By Christopher Alleva, American Thinker
Dr. John Brignell, a British engineering professor, runs a website called numberwatch. He has compiled what has to be the most complete collection of links to media stories ascribing the cause of everything under the sun to global warming. He has already posted more than six-hundred links.
The site’s stated mission is to expose all the “scares, scams, junk, panics and flummery cooked up by the media, politicians, bureaucrats and so-called scientists and others that try to confuse the public with wrong numbers” Professor Brignell’s motto is “Working to Combat Math Hysteria.”
This exercise is not merely a lark to show the abject absurdity of this global warming nonsense. Brignell wrote a great book titled Sorry Wrong Number, The Abuse of Measurement on this very subject. Dr. Brignell is accepting additions to the list so if you have any send them along. See the list of links here.
By Marc Sheppard in the American Thinker
When Ellen Goodman likened climate skeptics to holocaust deniers last February, she raised more than a few eyebrows. Yet, hers was not the first reprehensible use of that fetid analogy, nor, unfortunately, would it be the last. In truth, environmentalists’ deplorable trivialization of Hitler’s genocide can be traced as far back as the late 1980’s (by an ambitious senator from Tennessee) and as recently as last month by the scientist considered to be the world’s premiere global warming researcher.
Read more here.
Marc Sheppard is a technology consultant, software engineer, writer, and political and systems analyst. He is a frequent contributor to American Thinker. American Thinker is a daily internet publication devoted to the thoughtful exploration of issues of importance to Americans.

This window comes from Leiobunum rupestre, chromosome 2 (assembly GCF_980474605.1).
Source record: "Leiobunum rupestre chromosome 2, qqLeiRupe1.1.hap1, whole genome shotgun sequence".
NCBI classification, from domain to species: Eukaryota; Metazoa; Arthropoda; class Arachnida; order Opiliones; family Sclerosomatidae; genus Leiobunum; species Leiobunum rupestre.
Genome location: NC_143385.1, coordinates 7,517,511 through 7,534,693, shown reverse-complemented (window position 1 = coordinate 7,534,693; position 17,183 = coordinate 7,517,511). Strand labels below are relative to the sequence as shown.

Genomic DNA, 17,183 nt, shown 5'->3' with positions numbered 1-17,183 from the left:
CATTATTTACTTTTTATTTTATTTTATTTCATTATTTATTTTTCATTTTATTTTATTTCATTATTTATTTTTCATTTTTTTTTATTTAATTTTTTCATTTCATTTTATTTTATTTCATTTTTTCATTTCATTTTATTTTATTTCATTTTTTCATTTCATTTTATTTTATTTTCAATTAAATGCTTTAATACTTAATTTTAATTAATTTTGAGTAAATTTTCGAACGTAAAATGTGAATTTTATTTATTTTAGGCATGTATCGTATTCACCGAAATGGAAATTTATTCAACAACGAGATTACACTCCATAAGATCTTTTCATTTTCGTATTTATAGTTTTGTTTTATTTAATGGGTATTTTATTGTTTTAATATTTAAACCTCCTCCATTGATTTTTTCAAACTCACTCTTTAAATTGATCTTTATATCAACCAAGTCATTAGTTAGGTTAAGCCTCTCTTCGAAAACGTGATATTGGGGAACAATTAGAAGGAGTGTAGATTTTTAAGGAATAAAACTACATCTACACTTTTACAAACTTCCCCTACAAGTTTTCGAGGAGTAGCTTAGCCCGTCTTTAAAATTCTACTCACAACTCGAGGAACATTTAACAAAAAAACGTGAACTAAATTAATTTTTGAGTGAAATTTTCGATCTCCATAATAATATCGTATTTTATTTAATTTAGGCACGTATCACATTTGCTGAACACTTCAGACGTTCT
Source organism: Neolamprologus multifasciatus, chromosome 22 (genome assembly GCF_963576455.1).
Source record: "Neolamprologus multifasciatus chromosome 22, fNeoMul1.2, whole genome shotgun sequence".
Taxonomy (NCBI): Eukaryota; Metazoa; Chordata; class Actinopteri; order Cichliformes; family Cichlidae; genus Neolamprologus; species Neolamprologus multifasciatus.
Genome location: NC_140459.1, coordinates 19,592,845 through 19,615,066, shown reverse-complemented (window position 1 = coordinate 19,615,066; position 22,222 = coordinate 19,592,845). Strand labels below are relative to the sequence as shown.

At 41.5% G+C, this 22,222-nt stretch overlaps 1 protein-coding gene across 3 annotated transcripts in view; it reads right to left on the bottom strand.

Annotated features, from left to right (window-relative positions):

By Energy Information Administration, US Department of Energy
Total U.S. greenhouse gas (GHG) emissions were 7,075.6 million metric tons carbon dioxide equivalent (MMTCO2e) in 2006, a decrease of 1.5 percent from the 2005 level according to “Emissions of Greenhouse Gases in the United States 2006”, a report released today by the Energy Information Administration (EIA). Since 1990, U.S. GHG emissions have grown at an average annual rate of 0.9 percent. The 2006 emissions
decrease is only the third decline in annual emissions since 1990.
U.S. GHG emissions per unit of Gross Domestic Product (GDP), or “U.S. GHG-intensity,” fell from 653 metric tons per million 2000 constant dollars of GDP (MTCO2e/$Million GDP) in 2005 to 625 MTCO2e /$Million GDP in 2006, a decline of 4.2 percent. Since 1990, the annual average decline in GHG-intensity has been 2.0 percent.
Emissions of carbon dioxide from energy consumption and industrial processes, which had risen at an average annual rate of 1.2 percent per
year from 1990 to 2005, declined by 1.8 percent in 2006. The decline in carbon dioxide emissions from 2005 to 2006 can be attributed to a one-half percent decline in overall energy demand and a decrease in the carbon intensity of electricity generation. Favorable weather patterns, where both heating and cooling degree-days were lower in 2006 than 2005, and higher energy prices, were the primary causes of lower total energy consumption. The decline in carbon intensity of electricity generation was driven by increased use of natural gas, the least carbon-intensive fossil fuel, and greater reliance on non-fossil fuel energy sources. See full report here.